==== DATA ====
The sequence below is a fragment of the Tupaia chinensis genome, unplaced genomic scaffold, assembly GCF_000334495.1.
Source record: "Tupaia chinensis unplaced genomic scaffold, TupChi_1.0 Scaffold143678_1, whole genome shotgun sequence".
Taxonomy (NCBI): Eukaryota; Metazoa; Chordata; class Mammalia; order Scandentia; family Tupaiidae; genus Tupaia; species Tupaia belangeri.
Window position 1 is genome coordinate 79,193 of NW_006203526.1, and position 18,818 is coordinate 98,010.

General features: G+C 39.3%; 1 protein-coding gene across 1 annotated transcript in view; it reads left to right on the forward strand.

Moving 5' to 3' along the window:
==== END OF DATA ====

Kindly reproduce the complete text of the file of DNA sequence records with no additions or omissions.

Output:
The sequence below is a fragment of the Tupaia chinensis genome, unplaced genomic scaffold, assembly GCF_000334495.1.
Source record: "Tupaia chinensis unplaced genomic scaffold, TupChi_1.0 Scaffold143678_1, whole genome shotgun sequence".
Taxonomy (NCBI): Eukaryota; Metazoa; Chordata; class Mammalia; order Scandentia; family Tupaiidae; genus Tupaia; species Tupaia belangeri.
Window position 1 is genome coordinate 79,193 of NW_006203526.1, and position 18,818 is coordinate 98,010.

General features: G+C 39.3%; 1 protein-coding gene across 1 annotated transcript in view; it reads left to right on the forward strand.

Moving 5' to 3' along the window: